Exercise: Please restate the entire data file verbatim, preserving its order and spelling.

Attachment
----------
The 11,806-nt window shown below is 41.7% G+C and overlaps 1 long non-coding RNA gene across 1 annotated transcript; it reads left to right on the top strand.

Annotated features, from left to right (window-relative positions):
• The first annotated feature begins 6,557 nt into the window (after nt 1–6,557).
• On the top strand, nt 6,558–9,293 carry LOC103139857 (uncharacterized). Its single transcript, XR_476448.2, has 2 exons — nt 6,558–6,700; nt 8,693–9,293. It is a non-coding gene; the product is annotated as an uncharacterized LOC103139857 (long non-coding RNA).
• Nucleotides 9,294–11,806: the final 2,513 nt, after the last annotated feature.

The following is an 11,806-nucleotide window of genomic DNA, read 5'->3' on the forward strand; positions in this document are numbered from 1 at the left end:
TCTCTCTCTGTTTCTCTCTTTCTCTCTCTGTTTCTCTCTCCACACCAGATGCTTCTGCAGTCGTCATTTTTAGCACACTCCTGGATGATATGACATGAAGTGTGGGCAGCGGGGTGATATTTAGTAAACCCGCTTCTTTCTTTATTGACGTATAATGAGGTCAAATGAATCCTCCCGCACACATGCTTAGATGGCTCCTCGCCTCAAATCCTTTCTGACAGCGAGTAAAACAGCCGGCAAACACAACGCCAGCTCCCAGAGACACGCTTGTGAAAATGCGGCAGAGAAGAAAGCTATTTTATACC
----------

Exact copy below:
The 11,806-nt window shown below is 41.7% G+C and overlaps 1 long non-coding RNA gene across 1 annotated transcript; it reads left to right on the top strand.

Annotated features, from left to right (window-relative positions):
• The first annotated feature begins 6,557 nt into the window (after nt 1–6,557).
• On the top strand, nt 6,558–9,293 carry LOC103139857 (uncharacterized). Its single transcript, XR_476448.2, has 2 exons — nt 6,558–6,700; nt 8,693–9,293. It is a non-coding gene; the product is annotated as an uncharacterized LOC103139857 (long non-coding RNA).
• Nucleotides 9,294–11,806: the final 2,513 nt, after the last annotated feature.

The following is an 11,806-nucleotide window of genomic DNA, read 5'->3' on the forward strand; positions in this document are numbered from 1 at the left end:
TCTCTCTCTGTTTCTCTCTTTCTCTCTCTGTTTCTCTCTCCACACCAGATGCTTCTGCAGTCGTCATTTTTAGCACACTCCTGGATGATATGACATGAAGTGTGGGCAGCGGGGTGATATTTAGTAAACCCGCTTCTTTCTTTATTGACGTATAATGAGGTCAAATGAATCCTCCCGCACACATGCTTAGATGGCTCCTCGCCTCAAATCCTTTCTGACAGCGAGTAAAACAGCCGGCAAACACAACGCCAGCTCCCAGAGACACGCTTGTGAAAATGCGGCAGAGAAGAAAGCTATTTTATACC